Nursing stress (2)

Further to my last post on nurses and stress: an email to the RCN has produced this link to the full Beyond breaking point report.

For those interested, here’s what the conclusion from the Executive Summary says:

The 2012 survey findings highlight the high levels of stress among the nursing workforce. Stress can be a causal factor for health problems, physical injuries, psychological effects and burnout. In addition to the high personal toll, stress is a major cause of both sickness absence and presenteeism and affects the ability of workers to be effective.
The survey reveals that the main causes of stress are high workloads, long hours, unrealistic expectations, lack of job control, conflicting roles, bullying and violence, poor working relationships and a lack of engagement in workplace change. Addressing these problems is an obvious way to improve nurses’ working experience, and in turn improve the safety and quality of care for patients.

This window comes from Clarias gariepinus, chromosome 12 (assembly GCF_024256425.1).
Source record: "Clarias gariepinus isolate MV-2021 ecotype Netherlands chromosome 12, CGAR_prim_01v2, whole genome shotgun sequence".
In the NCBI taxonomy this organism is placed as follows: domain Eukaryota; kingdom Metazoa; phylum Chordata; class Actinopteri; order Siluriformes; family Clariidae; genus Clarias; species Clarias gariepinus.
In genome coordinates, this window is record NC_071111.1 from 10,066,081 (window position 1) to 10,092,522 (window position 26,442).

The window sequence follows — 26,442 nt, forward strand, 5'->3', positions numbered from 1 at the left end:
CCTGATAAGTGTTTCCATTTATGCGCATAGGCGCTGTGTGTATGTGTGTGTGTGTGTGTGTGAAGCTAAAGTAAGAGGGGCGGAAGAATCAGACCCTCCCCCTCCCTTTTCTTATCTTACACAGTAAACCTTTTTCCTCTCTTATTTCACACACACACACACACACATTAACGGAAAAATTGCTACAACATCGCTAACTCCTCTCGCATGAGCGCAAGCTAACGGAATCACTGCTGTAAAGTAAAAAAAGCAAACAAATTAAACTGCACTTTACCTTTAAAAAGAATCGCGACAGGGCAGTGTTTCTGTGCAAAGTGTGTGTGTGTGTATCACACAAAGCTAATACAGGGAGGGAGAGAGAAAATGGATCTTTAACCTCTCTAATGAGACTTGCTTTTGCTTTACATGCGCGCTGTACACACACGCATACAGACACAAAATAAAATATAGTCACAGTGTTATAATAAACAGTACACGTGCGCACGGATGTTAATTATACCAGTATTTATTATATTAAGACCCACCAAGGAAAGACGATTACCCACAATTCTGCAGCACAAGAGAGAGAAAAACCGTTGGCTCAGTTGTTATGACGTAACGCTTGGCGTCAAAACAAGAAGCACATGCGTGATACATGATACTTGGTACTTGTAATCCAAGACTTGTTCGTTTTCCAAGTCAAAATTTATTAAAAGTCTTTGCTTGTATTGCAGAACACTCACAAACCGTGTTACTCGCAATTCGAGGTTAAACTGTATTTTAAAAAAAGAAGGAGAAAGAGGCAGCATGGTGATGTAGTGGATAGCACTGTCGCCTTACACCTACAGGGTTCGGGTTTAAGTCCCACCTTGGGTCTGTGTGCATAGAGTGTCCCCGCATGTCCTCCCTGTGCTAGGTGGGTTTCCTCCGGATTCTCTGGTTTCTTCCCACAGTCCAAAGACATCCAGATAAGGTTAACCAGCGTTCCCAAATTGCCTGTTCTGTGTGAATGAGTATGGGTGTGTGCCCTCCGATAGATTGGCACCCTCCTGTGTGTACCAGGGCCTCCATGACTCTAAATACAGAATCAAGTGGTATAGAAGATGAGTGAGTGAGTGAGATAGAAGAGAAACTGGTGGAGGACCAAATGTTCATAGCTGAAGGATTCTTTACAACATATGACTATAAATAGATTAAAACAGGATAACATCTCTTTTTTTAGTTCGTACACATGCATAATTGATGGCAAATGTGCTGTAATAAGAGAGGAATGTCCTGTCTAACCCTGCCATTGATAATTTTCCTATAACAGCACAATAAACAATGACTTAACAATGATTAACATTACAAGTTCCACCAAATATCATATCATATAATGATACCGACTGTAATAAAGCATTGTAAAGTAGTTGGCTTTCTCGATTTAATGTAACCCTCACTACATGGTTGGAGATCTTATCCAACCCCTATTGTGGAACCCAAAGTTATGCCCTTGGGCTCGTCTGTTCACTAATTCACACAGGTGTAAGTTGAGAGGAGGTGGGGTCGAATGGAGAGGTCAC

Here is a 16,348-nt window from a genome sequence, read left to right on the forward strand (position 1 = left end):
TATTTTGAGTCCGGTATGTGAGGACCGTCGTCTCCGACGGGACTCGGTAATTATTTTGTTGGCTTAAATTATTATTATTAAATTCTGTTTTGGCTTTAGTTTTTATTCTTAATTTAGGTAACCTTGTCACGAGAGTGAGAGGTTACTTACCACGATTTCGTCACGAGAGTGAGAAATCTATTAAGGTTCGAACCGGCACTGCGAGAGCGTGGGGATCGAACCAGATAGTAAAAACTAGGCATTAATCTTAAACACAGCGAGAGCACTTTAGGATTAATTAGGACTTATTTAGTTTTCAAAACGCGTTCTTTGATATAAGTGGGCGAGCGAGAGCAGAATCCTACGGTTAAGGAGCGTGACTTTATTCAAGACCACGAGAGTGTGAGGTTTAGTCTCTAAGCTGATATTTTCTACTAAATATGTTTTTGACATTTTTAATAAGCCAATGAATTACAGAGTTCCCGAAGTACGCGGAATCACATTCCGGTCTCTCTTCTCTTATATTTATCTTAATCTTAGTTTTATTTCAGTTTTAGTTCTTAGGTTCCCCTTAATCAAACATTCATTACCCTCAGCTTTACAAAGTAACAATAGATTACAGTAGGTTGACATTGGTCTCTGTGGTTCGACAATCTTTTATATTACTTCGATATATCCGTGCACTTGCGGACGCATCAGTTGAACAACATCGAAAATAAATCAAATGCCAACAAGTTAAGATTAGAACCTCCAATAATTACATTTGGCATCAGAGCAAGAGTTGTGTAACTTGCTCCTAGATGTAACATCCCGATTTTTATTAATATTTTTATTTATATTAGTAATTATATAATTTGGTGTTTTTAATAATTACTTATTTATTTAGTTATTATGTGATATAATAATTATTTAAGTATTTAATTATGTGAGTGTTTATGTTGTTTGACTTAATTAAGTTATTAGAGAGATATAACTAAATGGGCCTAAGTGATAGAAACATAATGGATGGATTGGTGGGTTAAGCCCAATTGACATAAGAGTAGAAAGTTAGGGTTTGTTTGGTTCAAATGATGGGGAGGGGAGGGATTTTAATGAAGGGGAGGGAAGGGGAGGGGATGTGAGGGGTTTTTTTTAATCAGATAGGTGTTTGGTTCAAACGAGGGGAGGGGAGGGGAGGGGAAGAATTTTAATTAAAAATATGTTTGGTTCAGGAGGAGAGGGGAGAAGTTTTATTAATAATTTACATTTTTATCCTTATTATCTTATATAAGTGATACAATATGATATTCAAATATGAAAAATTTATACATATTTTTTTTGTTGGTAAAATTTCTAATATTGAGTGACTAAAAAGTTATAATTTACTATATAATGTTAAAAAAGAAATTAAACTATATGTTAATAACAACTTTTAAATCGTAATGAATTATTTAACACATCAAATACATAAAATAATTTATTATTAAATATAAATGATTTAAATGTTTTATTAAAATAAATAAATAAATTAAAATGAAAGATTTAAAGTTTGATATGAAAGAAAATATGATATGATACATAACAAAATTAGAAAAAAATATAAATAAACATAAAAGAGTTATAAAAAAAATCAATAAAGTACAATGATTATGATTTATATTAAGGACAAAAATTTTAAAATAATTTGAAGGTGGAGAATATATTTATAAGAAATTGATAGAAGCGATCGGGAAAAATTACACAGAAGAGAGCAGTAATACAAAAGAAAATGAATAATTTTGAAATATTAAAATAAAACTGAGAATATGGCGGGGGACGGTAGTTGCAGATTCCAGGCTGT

Issues of workload, stress and working life are, however, often symptomatic of systemic organisational problems. Poor work environments and working relationships damage the ability of nursing staff to provide safe care and there is a direct correlation between job satisfaction and patient satisfaction.


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